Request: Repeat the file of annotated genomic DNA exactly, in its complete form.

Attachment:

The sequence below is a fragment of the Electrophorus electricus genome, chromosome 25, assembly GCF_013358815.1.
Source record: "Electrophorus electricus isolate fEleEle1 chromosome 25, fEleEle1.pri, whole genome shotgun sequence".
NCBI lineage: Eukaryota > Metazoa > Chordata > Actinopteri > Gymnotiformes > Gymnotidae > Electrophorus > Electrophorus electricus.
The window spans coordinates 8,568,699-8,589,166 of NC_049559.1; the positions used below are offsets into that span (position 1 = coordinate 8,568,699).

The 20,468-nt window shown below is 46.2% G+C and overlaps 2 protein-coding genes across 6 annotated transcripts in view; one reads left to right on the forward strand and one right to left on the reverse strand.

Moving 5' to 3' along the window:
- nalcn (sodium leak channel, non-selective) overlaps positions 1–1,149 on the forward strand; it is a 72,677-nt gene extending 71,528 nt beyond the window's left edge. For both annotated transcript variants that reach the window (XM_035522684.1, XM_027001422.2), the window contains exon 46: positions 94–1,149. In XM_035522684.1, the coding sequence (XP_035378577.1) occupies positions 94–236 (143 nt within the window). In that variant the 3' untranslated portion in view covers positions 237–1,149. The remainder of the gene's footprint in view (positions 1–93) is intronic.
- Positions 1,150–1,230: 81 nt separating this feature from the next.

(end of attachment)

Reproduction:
The sequence below is a fragment of the Electrophorus electricus genome, chromosome 25, assembly GCF_013358815.1.
Source record: "Electrophorus electricus isolate fEleEle1 chromosome 25, fEleEle1.pri, whole genome shotgun sequence".
NCBI lineage: Eukaryota > Metazoa > Chordata > Actinopteri > Gymnotiformes > Gymnotidae > Electrophorus > Electrophorus electricus.
The window spans coordinates 8,568,699-8,589,166 of NC_049559.1; the positions used below are offsets into that span (position 1 = coordinate 8,568,699).

The 20,468-nt window shown below is 46.2% G+C and overlaps 2 protein-coding genes across 6 annotated transcripts in view; one reads left to right on the forward strand and one right to left on the reverse strand.

Moving 5' to 3' along the window:
- nalcn (sodium leak channel, non-selective) overlaps positions 1–1,149 on the forward strand; it is a 72,677-nt gene extending 71,528 nt beyond the window's left edge. For both annotated transcript variants that reach the window (XM_035522684.1, XM_027001422.2), the window contains exon 46: positions 94–1,149. In XM_035522684.1, the coding sequence (XP_035378577.1) occupies positions 94–236 (143 nt within the window). In that variant the 3' untranslated portion in view covers positions 237–1,149. The remainder of the gene's footprint in view (positions 1–93) is intronic.
- Positions 1,150–1,230: 81 nt separating this feature from the next.